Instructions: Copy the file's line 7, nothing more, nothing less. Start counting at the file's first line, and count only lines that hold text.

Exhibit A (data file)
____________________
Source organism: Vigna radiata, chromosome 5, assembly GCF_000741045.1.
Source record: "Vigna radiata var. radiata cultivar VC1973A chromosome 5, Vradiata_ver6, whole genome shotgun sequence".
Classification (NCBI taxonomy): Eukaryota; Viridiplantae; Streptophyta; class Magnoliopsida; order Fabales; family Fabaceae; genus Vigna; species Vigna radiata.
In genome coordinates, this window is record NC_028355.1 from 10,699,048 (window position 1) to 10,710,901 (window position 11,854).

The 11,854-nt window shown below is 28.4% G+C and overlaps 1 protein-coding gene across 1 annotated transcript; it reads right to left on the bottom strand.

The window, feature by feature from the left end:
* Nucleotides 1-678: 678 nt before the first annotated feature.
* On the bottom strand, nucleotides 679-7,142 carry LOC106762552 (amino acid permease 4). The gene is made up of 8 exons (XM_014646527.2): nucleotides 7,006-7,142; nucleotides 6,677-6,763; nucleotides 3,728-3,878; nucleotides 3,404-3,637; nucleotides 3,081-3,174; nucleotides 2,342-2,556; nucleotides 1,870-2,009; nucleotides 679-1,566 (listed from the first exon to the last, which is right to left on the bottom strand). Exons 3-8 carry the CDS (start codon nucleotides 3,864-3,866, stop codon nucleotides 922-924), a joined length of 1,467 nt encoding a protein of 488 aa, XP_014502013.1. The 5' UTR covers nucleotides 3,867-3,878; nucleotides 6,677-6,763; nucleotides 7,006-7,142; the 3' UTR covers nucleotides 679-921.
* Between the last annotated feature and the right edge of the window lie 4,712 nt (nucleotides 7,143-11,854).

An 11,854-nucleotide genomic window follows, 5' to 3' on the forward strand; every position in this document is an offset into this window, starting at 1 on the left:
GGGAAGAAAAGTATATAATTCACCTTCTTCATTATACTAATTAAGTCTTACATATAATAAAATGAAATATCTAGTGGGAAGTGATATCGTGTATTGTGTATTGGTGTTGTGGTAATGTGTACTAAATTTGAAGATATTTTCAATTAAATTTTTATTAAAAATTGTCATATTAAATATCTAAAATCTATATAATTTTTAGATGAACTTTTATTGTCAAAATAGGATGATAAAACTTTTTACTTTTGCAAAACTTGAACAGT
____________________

* Nucleotides 1-678: 678 nt before the first annotated feature.